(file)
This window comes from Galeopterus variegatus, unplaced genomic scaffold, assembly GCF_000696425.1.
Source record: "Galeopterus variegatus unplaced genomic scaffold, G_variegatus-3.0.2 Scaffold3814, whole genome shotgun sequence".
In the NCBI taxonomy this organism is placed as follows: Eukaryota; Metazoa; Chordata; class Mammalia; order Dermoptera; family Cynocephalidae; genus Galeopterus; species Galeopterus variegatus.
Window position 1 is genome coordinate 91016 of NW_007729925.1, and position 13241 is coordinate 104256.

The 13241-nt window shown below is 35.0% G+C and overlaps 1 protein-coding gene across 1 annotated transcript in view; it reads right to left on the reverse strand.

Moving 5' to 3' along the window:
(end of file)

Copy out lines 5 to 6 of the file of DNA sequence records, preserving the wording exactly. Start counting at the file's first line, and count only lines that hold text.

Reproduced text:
The 13241-nt window shown below is 35.0% G+C and overlaps 1 protein-coding gene across 1 annotated transcript in view; it reads right to left on the reverse strand.

Moving 5' to 3' along the window: